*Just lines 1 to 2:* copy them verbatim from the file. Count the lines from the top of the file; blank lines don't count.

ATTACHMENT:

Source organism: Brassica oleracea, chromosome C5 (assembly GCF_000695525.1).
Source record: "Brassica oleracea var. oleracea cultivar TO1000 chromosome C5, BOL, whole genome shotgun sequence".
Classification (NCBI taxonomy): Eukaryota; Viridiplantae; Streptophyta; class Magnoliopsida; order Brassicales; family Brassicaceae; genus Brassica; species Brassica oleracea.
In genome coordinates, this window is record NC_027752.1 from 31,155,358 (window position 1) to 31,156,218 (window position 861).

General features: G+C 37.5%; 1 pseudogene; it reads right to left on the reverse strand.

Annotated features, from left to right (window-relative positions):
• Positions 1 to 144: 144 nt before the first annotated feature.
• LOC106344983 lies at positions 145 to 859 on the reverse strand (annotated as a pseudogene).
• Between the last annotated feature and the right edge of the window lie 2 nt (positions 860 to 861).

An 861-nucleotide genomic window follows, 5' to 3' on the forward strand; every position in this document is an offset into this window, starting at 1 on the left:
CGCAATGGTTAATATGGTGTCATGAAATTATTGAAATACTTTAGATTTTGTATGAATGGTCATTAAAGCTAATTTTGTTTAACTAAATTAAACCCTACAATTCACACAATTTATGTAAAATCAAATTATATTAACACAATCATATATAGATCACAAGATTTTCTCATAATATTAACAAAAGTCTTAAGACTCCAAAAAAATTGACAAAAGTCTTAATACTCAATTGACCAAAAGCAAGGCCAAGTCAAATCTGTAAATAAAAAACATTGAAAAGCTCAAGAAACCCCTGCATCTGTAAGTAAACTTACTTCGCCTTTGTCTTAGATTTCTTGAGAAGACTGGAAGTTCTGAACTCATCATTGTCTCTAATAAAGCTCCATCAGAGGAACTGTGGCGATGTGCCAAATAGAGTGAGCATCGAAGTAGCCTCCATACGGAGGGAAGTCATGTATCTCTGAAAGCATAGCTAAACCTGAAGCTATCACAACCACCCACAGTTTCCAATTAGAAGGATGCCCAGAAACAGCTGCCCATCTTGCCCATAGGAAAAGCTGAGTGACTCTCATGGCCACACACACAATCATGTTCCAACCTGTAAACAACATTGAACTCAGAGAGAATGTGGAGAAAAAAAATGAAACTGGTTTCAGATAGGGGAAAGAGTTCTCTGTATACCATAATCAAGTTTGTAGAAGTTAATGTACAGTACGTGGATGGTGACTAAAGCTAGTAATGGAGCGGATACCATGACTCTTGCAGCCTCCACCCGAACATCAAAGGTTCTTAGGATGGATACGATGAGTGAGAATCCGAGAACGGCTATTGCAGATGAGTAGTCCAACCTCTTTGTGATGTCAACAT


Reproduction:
Source organism: Brassica oleracea, chromosome C5 (assembly GCF_000695525.1).
Source record: "Brassica oleracea var. oleracea cultivar TO1000 chromosome C5, BOL, whole genome shotgun sequence".